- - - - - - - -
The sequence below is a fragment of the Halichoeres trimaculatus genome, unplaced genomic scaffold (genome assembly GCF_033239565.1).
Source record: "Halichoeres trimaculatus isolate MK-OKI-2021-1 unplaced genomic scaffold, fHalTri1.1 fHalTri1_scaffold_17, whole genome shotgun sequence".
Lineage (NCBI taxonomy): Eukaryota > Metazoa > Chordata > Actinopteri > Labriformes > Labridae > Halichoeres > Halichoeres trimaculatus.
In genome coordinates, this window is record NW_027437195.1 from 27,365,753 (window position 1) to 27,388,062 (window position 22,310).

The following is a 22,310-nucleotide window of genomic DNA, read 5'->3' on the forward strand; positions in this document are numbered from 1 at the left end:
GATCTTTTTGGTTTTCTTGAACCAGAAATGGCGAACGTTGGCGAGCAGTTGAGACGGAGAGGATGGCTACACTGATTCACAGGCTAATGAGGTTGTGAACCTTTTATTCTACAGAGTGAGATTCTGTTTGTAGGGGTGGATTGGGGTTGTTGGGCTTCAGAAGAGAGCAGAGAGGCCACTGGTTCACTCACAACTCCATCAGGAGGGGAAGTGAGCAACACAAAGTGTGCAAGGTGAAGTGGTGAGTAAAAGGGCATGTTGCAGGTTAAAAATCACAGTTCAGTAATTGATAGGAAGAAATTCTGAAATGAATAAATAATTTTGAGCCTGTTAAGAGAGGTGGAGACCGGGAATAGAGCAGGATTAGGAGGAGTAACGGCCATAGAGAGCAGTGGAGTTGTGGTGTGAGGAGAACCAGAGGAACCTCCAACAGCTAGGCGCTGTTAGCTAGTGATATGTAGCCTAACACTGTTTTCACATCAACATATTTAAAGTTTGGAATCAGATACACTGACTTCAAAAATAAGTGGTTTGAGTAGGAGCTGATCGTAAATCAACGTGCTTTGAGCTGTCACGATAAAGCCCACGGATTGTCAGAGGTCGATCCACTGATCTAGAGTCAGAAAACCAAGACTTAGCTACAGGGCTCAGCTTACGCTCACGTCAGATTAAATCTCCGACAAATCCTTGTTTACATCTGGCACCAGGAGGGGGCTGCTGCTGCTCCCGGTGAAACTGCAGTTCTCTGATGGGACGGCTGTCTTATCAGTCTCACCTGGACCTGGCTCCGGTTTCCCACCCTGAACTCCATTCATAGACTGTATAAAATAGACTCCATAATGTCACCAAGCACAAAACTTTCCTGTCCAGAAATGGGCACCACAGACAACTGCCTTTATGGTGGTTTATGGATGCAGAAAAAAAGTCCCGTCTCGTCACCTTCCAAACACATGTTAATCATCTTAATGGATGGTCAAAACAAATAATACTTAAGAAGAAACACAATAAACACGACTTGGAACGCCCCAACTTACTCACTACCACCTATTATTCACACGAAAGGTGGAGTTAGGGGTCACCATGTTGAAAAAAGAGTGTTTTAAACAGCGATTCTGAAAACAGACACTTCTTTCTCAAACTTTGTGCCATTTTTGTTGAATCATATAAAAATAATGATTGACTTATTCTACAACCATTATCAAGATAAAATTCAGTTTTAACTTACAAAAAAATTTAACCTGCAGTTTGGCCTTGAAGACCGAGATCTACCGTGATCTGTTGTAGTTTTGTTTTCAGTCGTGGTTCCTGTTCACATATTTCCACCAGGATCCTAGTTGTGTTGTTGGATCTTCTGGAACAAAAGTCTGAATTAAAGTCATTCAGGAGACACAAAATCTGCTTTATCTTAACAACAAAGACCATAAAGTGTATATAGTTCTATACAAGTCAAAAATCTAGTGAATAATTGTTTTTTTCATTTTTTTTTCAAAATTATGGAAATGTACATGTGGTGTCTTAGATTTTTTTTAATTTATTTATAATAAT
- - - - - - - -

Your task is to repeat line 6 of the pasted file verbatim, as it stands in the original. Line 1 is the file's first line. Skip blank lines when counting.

GATCTTTTTGGTTTTCTTGAACCAGAAATGGCGAACGTTGGCGAGCAGTTGAGACGGAGAGGATGGCTACACTGATTCACAGGCTAATGAGGTTGTGAACCTTTTATTCTACAGAGTGAGATTCTGTTTGTAGGGGTGGATTGGGGTTGTTGGGCTTCAGAAGAGAGCAGAGAGGCCACTGGTTCACTCACAACTCCATCAGGAGGGGAAGTGAGCAACACAAAGTGTGCAAGGTGAAGTGGTGAGTAAAAGGGCATGTTGCAGGTTAAAAATCACAGTTCAGTAATTGATAGGAAGAAATTCTGAAATGAATAAATAATTTTGAGCCTGTTAAGAGAGGTGGAGACCGGGAATAGAGCAGGATTAGGAGGAGTAACGGCCATAGAGAGCAGTGGAGTTGTGGTGTGAGGAGAACCAGAGGAACCTCCAACAGCTAGGCGCTGTTAGCTAGTGATATGTAGCCTAACACTGTTTTCACATCAACATATTTAAAGTTTGGAATCAGATACACTGACTTCAAAAATAAGTGGTTTGAGTAGGAGCTGATCGTAAATCAACGTGCTTTGAGCTGTCACGATAAAGCCCACGGATTGTCAGAGGTCGATCCACTGATCTAGAGTCAGAAAACCAAGACTTAGCTACAGGGCTCAGCTTACGCTCACGTCAGATTAAATCTCCGACAAATCCTTGTTTACATCTGGCACCAGGAGGGGGCTGCTGCTGCTCCCGGTGAAACTGCAGTTCTCTGATGGGACGGCTGTCTTATCAGTCTCACCTGGACCTGGCTCCGGTTTCCCACCCTGAACTCCATTCATAGACTGTATAAAATAGACTCCATAATGTCACCAAGCACAAAACTTTCCTGTCCAGAAATGGGCACCACAGACAACTGCCTTTATGGTGGTTTATGGATGCAGAAAAAAAGTCCCGTCTCGTCACCTTCCAAACACATGTTAATCATCTTAATGGATGGTCAAAACAAATAATACTTAAGAAGAAACACAATAAACACGACTTGGAACGCCCCAACTTACTCACTACCACCTATTATTCACACGAAAGGTGGAGTTAGGGGTCACCATGTTGAAAAAAGAGTGTTTTAAACAGCGATTCTGAAAACAGACACTTCTTTCTCAAACTTTGTGCCATTTTTGTTGAATCATATAAAAATAATGATTGACTTATTCTACAACCATTATCAAGATAAAATTCAGTTTTAACTTACAAAAAAATTTAACCTGCAGTTTGGCCTTGAAGACCGAGATCTACCGTGATCTGTTGTAGTTTTGTTTTCAGTCGTGGTTCCTGTTCACATATTTCCACCAGGATCCTAGTTGTGTTGTTGGATCTTCTGGAACAAAAGTCTGAATTAAAGTCATTCAGGAGACACAAAATCTGCTTTATCTTAACAACAAAGACCATAAAGTGTATATAGTTCTATACAAGTCAAAAATCTAGTGAATAATTGTTTTTTTCATTTTTTTTTCAAAATTATGGAAATGTACATGTGGTGTCTTAGATTTTTTTTAATTTATTTATAATAAT